If we assume the underlying (but unknown to us) winning probability, $p_k$, is drawn from a beta distribution with parameters $\alpha, \beta$, and then $x_k$ is drawn from $\text{Bin}(n_k,p_k)$, the posterior probability distribution is $\text{Beta}(\alpha+x_k,\beta+n_k-x_k)$. The expected values of $p_k$ given $x_k$ and $n_k$ is thus $$\text{E}[p_k|x_k,n_k]=\frac{\alpha+x_k}{\alpha+\beta+n_k}.$$

The tricky part is finding good estimates for $\alpha$ and $\beta$. Remember, these parameters govern how the underlying probabilities, $p_k$, are distributed: e.g. the expected value and the variance.

I believe the preferred method will often be maximum likelihood estimates: i.e. the values of $\alpha$ and $\beta$ that maximise $$ \prod_{k=1}^N \Pr(x_k|\alpha,\beta,n_k) =\prod_{k=1}^N \int_0^1 \Pr(x_k|n_k,p_k)\cdot\Pr(p_k|\alpha,\beta)\, dp_k $$ where the right-hand side contains the probability functions for the binomial distribution (of $x_k$) times that of the beta distribution (for $p_k$).

Another alternative are moment estimates.


Here's a quick walk-through of the computations.

The unknown parameters, $\alpha$ and $\beta$ of the beta distribution, describe the distribution of success probabilities of players, $p_k$ for player $k$: $$ \Pr(p_k|\alpha,\beta)=\frac{p_k^{\alpha-1}(1-p_k)^{\beta-1}}{B(\alpha,\beta)} $$ where $$ B(\alpha,\beta)=\int_0^1 x^{\alpha-1}(1-x)^{\beta-1} =\frac{\Gamma(\alpha)\Gamma(\beta}{\Gamma(\alpha+\beta)} $$ and $\Gamma(x)$ is the gamma-function ($\Gamma(x)=(x-1)!$ for $x\in\mathbb{N}$).

Given the success probability $p_k$ of player $k$ and the number $n_k$ of games played, the probability of $x_k$ wins is $$\Pr(x_k|p_k,n_k)={n_k\choose x_k}p_k^{x_k}(1-p_k)^{n_k-x_k}.$$

The likelihood of $x_k$ wins given $\alpha$ and $\beta$, but treating $p_k$ as an unknown, is then given by $$ \begin{split} \Pr(x_k|\alpha,\beta,n_k)=&\int_0^1 \Pr(x_k|p_k,n_k)\cdot\Pr(p_k|\alpha,\beta)\,dp_k\\ =&\int_0^1 {n_k\choose x_k} \frac{p_k^{\alpha+x_k-1}(1-p_k)^{\beta+n_k-x_k-1}}{B(\alpha,\beta)}\,dp_k\\ =&{n_k\choose x_k}\frac{B(\alpha+x_k,\beta+n_k-x_k)}{B(\alpha,\beta)}. \end{split} $$

If there are $N$ players, i.e. $x=(x_1,\ldots,x_N)$ and $n=(n_1,\ldots,n_N)$ are the number of wins and games played by each player, the likelihood function, i.e. the probability of $x$ given $\alpha$ and $\beta$ is $$ L(x|\alpha,\beta) =\prod_{k=1}^N \Pr(x_k|\alpha,\beta,n_k) =\prod_{k=1}^N {n_k\choose x_k}\frac{B(\alpha+x_k,\beta+n_k-x_k)}{B(\alpha,\beta)}. $$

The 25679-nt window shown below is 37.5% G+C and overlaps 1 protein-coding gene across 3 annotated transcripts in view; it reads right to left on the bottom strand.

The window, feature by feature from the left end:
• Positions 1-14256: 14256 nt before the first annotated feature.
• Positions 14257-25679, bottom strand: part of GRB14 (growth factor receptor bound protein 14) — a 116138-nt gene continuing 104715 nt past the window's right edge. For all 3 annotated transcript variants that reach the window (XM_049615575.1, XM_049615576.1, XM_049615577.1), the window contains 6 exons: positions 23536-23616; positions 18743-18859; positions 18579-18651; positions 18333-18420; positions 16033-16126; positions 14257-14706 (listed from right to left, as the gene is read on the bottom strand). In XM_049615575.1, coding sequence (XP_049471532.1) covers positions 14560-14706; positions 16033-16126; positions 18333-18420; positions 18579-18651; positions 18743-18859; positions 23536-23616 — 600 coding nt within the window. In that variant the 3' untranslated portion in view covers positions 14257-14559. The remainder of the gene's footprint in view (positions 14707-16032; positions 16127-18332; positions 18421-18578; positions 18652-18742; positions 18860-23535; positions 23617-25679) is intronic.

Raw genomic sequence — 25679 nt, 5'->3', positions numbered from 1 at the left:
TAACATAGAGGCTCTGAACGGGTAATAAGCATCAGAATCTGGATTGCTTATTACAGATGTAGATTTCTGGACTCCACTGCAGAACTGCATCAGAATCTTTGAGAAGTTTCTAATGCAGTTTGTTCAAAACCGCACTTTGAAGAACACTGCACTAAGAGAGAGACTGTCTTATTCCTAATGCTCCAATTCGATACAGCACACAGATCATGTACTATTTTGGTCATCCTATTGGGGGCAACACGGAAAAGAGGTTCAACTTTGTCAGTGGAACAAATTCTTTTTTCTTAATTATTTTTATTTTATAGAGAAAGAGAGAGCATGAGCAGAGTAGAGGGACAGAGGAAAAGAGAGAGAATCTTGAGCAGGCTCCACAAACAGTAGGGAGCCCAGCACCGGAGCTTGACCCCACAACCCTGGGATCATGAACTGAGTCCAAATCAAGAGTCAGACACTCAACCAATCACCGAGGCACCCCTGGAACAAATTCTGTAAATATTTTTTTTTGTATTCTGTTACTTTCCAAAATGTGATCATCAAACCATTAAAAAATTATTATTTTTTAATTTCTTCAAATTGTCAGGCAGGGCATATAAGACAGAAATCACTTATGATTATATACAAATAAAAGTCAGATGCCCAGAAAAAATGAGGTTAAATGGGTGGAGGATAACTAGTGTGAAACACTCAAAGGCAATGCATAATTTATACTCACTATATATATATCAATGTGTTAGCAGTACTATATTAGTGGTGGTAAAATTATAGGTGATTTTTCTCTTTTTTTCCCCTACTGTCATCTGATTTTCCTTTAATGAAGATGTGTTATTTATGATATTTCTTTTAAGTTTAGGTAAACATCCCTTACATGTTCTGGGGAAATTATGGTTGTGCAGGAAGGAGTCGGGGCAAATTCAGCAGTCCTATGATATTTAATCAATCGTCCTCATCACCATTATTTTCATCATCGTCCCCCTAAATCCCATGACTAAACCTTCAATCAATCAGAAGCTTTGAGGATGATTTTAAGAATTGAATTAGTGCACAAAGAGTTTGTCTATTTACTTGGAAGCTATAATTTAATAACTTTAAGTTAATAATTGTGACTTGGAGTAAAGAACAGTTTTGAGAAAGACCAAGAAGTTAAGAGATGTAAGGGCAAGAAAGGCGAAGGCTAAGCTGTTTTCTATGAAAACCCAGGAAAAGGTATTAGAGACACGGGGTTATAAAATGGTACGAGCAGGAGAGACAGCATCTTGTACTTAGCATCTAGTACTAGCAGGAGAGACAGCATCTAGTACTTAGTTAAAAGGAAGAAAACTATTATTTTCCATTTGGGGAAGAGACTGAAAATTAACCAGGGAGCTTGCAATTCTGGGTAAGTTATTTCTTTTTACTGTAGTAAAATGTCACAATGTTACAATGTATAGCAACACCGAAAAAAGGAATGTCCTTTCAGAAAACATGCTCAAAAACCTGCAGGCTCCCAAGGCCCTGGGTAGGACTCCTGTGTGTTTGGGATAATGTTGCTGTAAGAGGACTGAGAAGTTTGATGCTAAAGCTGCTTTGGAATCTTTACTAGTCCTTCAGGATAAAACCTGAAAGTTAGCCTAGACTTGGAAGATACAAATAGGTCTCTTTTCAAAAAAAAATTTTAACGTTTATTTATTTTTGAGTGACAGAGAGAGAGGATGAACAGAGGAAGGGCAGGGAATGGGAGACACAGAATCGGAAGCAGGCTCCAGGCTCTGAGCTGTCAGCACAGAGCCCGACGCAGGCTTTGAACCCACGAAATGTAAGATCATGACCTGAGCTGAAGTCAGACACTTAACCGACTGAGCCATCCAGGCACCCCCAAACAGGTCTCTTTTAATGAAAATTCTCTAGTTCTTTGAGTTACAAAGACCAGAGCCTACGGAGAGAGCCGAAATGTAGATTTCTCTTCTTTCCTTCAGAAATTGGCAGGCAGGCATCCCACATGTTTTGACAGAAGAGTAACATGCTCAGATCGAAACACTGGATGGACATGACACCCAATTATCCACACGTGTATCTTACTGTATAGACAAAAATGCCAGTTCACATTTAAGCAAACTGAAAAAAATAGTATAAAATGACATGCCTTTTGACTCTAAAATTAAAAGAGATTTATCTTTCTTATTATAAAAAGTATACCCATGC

The maximum likelihood method basically consist of finding the parameters, $\alpha$ and $\beta$, that maximises the likelihood function: i.e. the parameters that make the data as likely as possible. In order to do this, it is easier to write out the log-likelihood, i.e. the logarithm of the likelihood function, entering the expression for $B$:

$$ \begin{split} l(x|\alpha,\beta)=&\ln L(x|\alpha,\beta)\\ =&\sum_{k=1}^N \ln{n_k\choose x_k}+\ln B(\alpha+x_k,\beta+n_k-x_k)-\ln B(\alpha,\beta)\\ =&\sum_{k=1}^N \Big[\ln{n_k\choose x_k}\\ &\qquad+\gamma(\alpha+x_k)+\gamma(\beta+n_k-x_k)-\gamma(\alpha+\beta+n_k)\\ &\qquad-\gamma(\alpha)-\gamma(\beta)+\gamma(\alpha+\beta)\Big]\\ \end{split} $$ where $\gamma(x)=\ln\Gamma(x)$.

Finding the $\alpha, \beta$ that maximise $l(x|\alpha,\beta)$ is done numerically, e.g. using Newtons method which involves solving $\frac{\partial}{\partial\alpha}l(x|\alpha,\beta) =\frac{\partial}{\partial\beta}l(x|\alpha,\beta)=0$. Note that the binomials ${n_k\choose x_k}$ are constant with respect to $\alpha$ and $\beta$ and so can be ignored.

For the numerical solution, it is helpful to have to digamma function $\Psi(x)=\gamma'(x)=\Gamma'(x)/\Gamma(x)$ available since the derivatives of the log-likelihood is a sum of these. For large $x$ (not close to zero), $\Psi(x)\approx\ln(x-1/2)$; for small $x$, one may use $\Psi(x)=\Psi(x+k)-\sum_{j=0}^{k-1}\frac{1}{x+j}$, although I suppose there may be more efficient ways of computing it.

The estimated values of $\alpha$ and $\beta$, i.e. the values that maximise $l(x|\alpha,\beta)$, are usually denoted $\hat\alpha$ and $\hat\beta$ to distinguish them from the actual (but unknown) values. These estimated values are then plugged in to get an estimate for the success rate of player $k$: $$\hat{p}_k=\frac{x_k+\hat\alpha}{n_k+\hat\alpha+\hat\beta}.$$